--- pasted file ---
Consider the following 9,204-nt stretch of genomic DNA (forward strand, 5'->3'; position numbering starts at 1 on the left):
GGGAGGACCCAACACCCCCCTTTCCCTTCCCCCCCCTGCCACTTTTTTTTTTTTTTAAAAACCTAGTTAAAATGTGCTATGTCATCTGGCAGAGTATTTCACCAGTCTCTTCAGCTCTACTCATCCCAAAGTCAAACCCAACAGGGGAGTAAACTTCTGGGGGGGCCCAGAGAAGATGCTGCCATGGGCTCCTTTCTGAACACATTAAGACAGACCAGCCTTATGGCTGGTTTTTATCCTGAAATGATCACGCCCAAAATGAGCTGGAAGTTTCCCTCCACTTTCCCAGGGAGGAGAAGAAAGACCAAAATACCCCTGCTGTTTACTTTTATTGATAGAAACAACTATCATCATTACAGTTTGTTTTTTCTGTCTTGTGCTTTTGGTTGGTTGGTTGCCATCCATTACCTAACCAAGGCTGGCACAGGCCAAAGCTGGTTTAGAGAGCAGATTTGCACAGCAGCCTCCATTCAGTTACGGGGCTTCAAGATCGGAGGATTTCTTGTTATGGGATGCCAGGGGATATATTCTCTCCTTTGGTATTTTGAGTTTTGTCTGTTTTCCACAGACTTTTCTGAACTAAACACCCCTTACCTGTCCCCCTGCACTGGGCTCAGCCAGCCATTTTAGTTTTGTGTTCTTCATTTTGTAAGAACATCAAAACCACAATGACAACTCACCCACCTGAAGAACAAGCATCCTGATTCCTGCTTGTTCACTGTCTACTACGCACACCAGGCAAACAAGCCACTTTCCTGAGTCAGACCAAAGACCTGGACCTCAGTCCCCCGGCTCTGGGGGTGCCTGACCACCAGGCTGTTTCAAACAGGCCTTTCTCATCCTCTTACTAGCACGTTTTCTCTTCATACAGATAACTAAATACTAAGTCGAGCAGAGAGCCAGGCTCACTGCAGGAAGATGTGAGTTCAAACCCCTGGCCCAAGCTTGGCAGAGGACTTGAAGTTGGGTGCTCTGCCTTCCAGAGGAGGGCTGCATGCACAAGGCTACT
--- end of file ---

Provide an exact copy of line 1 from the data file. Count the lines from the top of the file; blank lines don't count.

Consider the following 9,204-nt stretch of genomic DNA (forward strand, 5'->3'; position numbering starts at 1 on the left):